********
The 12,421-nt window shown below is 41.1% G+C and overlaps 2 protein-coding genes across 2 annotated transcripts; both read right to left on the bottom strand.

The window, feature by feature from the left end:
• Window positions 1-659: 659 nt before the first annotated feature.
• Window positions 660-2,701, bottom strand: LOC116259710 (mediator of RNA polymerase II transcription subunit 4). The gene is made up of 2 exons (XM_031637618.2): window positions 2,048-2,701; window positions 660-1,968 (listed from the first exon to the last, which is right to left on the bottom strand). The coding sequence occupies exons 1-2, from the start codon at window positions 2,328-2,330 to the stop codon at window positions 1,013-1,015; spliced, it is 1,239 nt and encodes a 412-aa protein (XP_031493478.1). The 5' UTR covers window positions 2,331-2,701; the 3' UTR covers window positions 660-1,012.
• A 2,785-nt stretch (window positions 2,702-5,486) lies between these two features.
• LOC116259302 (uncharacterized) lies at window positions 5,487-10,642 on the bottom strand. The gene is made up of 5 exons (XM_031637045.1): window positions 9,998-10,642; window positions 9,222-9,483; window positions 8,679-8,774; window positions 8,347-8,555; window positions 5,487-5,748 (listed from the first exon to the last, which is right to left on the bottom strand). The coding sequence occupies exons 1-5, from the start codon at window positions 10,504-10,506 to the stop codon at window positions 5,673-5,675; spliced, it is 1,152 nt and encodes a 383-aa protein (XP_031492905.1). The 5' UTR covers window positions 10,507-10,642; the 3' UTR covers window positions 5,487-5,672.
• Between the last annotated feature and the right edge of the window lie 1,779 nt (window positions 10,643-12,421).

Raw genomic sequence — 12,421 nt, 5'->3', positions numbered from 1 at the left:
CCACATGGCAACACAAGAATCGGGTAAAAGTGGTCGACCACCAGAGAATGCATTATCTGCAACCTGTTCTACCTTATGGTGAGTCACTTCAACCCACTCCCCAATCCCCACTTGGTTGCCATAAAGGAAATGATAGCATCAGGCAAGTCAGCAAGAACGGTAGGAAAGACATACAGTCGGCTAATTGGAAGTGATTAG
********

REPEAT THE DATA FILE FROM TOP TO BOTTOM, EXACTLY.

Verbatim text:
The 12,421-nt window shown below is 41.1% G+C and overlaps 2 protein-coding genes across 2 annotated transcripts; both read right to left on the bottom strand.

The window, feature by feature from the left end:
• Window positions 1-659: 659 nt before the first annotated feature.
• Window positions 660-2,701, bottom strand: LOC116259710 (mediator of RNA polymerase II transcription subunit 4). The gene is made up of 2 exons (XM_031637618.2): window positions 2,048-2,701; window positions 660-1,968 (listed from the first exon to the last, which is right to left on the bottom strand). The coding sequence occupies exons 1-2, from the start codon at window positions 2,328-2,330 to the stop codon at window positions 1,013-1,015; spliced, it is 1,239 nt and encodes a 412-aa protein (XP_031493478.1). The 5' UTR covers window positions 2,331-2,701; the 3' UTR covers window positions 660-1,012.
• A 2,785-nt stretch (window positions 2,702-5,486) lies between these two features.
• LOC116259302 (uncharacterized) lies at window positions 5,487-10,642 on the bottom strand. The gene is made up of 5 exons (XM_031637045.1): window positions 9,998-10,642; window positions 9,222-9,483; window positions 8,679-8,774; window positions 8,347-8,555; window positions 5,487-5,748 (listed from the first exon to the last, which is right to left on the bottom strand). The coding sequence occupies exons 1-5, from the start codon at window positions 10,504-10,506 to the stop codon at window positions 5,673-5,675; spliced, it is 1,152 nt and encodes a 383-aa protein (XP_031492905.1). The 5' UTR covers window positions 10,507-10,642; the 3' UTR covers window positions 5,487-5,672.
• Between the last annotated feature and the right edge of the window lie 1,779 nt (window positions 10,643-12,421).

Raw genomic sequence — 12,421 nt, 5'->3', positions numbered from 1 at the left:
CCACATGGCAACACAAGAATCGGGTAAAAGTGGTCGACCACCAGAGAATGCATTATCTGCAACCTGTTCTACCTTATGGTGAGTCACTTCAACCCACTCCCCAATCCCCACTTGGTTGCCATAAAGGAAATGATAGCATCAGGCAAGTCAGCAAGAACGGTAGGAAAGACATACAGTCGGCTAATTGGAAGTGATTAG